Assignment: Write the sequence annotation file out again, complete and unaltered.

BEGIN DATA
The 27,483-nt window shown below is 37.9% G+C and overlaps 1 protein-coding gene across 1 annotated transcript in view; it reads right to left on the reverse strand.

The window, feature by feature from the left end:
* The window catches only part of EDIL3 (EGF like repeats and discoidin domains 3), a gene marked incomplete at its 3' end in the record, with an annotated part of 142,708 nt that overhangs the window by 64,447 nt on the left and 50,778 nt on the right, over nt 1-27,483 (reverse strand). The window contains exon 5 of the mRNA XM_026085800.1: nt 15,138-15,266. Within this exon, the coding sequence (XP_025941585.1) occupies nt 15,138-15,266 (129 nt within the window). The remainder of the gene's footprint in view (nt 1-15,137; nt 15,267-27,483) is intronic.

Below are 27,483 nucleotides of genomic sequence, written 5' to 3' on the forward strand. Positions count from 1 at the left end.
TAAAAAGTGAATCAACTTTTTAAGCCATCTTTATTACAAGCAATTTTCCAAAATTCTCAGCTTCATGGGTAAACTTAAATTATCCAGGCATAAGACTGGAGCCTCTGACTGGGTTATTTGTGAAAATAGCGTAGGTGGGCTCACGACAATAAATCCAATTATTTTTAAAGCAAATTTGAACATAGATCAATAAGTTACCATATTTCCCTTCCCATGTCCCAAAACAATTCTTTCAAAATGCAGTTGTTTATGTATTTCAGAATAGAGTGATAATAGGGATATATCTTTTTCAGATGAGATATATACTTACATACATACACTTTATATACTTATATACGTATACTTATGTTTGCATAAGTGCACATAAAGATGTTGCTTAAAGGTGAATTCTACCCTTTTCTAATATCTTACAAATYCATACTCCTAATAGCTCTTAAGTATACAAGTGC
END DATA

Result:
The 27,483-nt window shown below is 37.9% G+C and overlaps 1 protein-coding gene across 1 annotated transcript in view; it reads right to left on the reverse strand.

The window, feature by feature from the left end:
* The window catches only part of EDIL3 (EGF like repeats and discoidin domains 3), a gene marked incomplete at its 3' end in the record, with an annotated part of 142,708 nt that overhangs the window by 64,447 nt on the left and 50,778 nt on the right, over nt 1-27,483 (reverse strand). The window contains exon 5 of the mRNA XM_026085800.1: nt 15,138-15,266. Within this exon, the coding sequence (XP_025941585.1) occupies nt 15,138-15,266 (129 nt within the window). The remainder of the gene's footprint in view (nt 1-15,137; nt 15,267-27,483) is intronic.

Below are 27,483 nucleotides of genomic sequence, written 5' to 3' on the forward strand. Positions count from 1 at the left end.
TAAAAAGTGAATCAACTTTTTAAGCCATCTTTATTACAAGCAATTTTCCAAAATTCTCAGCTTCATGGGTAAACTTAAATTATCCAGGCATAAGACTGGAGCCTCTGACTGGGTTATTTGTGAAAATAGCGTAGGTGGGCTCACGACAATAAATCCAATTATTTTTAAAGCAAATTTGAACATAGATCAATAAGTTACCATATTTCCCTTCCCATGTCCCAAAACAATTCTTTCAAAATGCAGTTGTTTATGTATTTCAGAATAGAGTGATAATAGGGATATATCTTTTTCAGATGAGATATATACTTACATACATACACTTTATATACTTATATACGTATACTTATGTTTGCATAAGTGCACATAAAGATGTTGCTTAAAGGTGAATTCTACCCTTTTCTAATATCTTACAAATYCATACTCCTAATAGCTCTTAAGTATACAAGTGC